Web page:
Mad About The Boy
October 23, 2012 9:42 PM   Subscribe

During the first weekend of October, at a Connecticut campground, a group of women gathered. As part of a pilot program organized by the federal government, these women, self-arranged into groups of three called "triads," were finalists for an experimental parenting program. Two of the triads would be selected for the right to be artificially inseminated, the resulting child to be raised by all three women as equal co-parents. While no one was certain how the experiment might turn out, every one agreed that something had to be tried since all of the men were dead.

Loosely inspired by the comic series Y: The Last Man, the Norwegian Mad About the Boy was the first true Nordic larp to be run in the United States. Organized by author and journalist Lizzie Stark, and run with the help of a number of on-site individuals, including all three of the original Norwegian larpwrights, over 30 female players spent an emotionally intense weekend living as if each of them had seen all the men around them suddenly collapse and die within the span about about 5 minutes.

Nordic larp is well known for the powerful emotional hangover, known as "bleed," that can hit participants who have particularly intense in-character experiences. As players have started to post debriefings, it is becoming apparent just how affecting the game was. American larp culture may be on the verge of growing up.

A very detailed writeup by the player of the only character taken from Y: The Last Man

A writeup by the only male character, The Last Man on Earth

Lizzie Stark's post-game writeup
posted by GameDesignerBen (25 comments total) 48 users marked this as a favorite

 
I for one welcome our new Nordic Larp Overlords.
posted by klapaucius at 9:48 PM on October 23, 2012 [3 favorites]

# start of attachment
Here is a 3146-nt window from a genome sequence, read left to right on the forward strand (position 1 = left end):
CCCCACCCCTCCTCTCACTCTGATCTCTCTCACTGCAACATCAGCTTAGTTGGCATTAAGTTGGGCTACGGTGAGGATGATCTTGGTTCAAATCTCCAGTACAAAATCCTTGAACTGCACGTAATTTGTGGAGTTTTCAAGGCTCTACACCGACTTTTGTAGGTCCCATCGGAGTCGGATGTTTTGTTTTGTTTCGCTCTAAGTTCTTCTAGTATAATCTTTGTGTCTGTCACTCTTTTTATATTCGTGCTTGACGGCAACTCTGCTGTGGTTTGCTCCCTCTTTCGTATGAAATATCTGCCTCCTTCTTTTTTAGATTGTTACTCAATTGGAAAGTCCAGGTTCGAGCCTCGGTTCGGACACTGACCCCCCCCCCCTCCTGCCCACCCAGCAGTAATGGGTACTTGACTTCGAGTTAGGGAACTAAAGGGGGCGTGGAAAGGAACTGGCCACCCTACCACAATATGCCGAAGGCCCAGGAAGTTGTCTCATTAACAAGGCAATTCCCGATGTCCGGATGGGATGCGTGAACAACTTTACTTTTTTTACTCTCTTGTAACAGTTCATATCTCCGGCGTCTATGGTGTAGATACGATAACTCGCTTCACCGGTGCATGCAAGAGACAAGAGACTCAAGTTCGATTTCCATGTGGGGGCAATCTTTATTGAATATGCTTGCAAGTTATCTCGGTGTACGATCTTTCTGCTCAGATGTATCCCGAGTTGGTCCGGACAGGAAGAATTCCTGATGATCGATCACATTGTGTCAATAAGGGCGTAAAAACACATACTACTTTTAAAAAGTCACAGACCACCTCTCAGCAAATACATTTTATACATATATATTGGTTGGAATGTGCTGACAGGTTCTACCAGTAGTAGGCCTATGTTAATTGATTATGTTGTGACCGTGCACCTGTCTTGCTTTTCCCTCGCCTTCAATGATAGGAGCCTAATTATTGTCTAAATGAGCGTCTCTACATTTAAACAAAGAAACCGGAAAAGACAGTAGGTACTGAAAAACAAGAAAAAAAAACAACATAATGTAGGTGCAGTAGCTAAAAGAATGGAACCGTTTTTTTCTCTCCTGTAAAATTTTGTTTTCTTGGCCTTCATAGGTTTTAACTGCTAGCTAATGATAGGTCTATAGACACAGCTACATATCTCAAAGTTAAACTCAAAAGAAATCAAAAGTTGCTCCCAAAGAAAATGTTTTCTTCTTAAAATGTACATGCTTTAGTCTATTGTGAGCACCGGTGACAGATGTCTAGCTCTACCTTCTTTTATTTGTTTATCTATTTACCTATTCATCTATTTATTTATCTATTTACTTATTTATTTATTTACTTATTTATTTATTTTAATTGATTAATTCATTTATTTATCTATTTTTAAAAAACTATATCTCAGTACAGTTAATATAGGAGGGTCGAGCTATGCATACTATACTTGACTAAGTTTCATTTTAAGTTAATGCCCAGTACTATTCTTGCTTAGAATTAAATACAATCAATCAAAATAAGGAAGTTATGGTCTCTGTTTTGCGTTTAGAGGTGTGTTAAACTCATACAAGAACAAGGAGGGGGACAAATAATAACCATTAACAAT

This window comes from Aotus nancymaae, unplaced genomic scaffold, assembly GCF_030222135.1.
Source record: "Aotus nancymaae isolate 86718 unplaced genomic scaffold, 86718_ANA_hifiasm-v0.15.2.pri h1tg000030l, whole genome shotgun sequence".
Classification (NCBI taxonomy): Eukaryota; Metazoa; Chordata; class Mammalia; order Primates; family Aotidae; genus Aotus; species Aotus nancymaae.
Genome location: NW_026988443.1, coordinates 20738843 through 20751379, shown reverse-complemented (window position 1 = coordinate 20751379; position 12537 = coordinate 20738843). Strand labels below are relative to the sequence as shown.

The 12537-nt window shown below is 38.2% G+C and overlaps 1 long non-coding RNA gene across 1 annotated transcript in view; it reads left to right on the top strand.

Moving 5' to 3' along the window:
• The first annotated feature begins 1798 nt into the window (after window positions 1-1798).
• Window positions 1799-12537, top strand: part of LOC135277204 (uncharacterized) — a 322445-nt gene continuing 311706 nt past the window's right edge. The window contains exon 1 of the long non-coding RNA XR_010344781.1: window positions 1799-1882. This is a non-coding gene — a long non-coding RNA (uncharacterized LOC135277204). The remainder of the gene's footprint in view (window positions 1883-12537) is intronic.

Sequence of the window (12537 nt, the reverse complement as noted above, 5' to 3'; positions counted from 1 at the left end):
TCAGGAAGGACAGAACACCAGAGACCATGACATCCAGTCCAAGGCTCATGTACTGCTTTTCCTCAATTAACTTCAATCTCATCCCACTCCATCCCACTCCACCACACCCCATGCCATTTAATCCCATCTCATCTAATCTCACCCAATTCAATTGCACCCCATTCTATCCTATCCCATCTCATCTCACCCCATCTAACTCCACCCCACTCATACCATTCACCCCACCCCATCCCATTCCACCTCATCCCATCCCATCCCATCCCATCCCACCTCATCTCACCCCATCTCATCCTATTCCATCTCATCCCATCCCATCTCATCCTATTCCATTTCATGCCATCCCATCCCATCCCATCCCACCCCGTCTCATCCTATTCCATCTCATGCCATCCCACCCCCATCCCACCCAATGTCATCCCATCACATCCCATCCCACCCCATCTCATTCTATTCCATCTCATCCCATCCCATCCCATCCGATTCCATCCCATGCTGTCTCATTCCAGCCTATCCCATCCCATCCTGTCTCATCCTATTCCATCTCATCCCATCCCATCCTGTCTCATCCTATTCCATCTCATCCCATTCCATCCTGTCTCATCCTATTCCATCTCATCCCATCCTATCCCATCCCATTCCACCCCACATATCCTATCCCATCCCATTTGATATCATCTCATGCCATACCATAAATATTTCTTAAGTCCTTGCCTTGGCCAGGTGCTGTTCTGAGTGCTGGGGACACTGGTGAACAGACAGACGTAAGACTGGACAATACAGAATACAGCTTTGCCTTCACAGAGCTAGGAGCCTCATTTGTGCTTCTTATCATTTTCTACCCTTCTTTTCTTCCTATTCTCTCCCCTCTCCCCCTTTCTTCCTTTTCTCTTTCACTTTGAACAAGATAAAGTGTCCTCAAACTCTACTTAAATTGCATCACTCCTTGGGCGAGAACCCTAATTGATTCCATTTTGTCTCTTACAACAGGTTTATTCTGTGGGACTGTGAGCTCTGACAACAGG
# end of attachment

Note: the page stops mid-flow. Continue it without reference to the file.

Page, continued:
Wow, this is fascinating, thanks.
posted by en forme de poire at 10:06 PM on October 23, 2012


I'm fascinated and amazed, but my biggest question is why they call it larp at all. Immersive theatre experiences like this have been around longer than role-playing games have.
posted by roll truck roll at 10:17 PM on October 23, 2012 [2 favorites]


... somewhat dizzying feeling as I fall down a rabbit hole I never knew existed ...
posted by feckless at 10:18 PM on October 23, 2012 [6 favorites]


This sounds like an interesting game...

my foray into Y:The Last Man was OK but I could never quite get over my disbelief about the gigantic MacGuffin (the virus or whatever which kills all men except one around the world *simultaneously at exactly the same moment*) at the beginning
posted by Bwithh at 10:31 PM on October 23, 2012 [1 favorite]


I'm sure there's a downside to being the last man on earth. While your chances are really good I'm sure in a fair-minded society you'd still find yourself being turned down. You know, as the last man on earth.

I think that would hurt on a visceral level beyond a normal weekend blow off.
posted by Ogre Lawless at 11:12 PM on October 23, 2012 [2 favorites]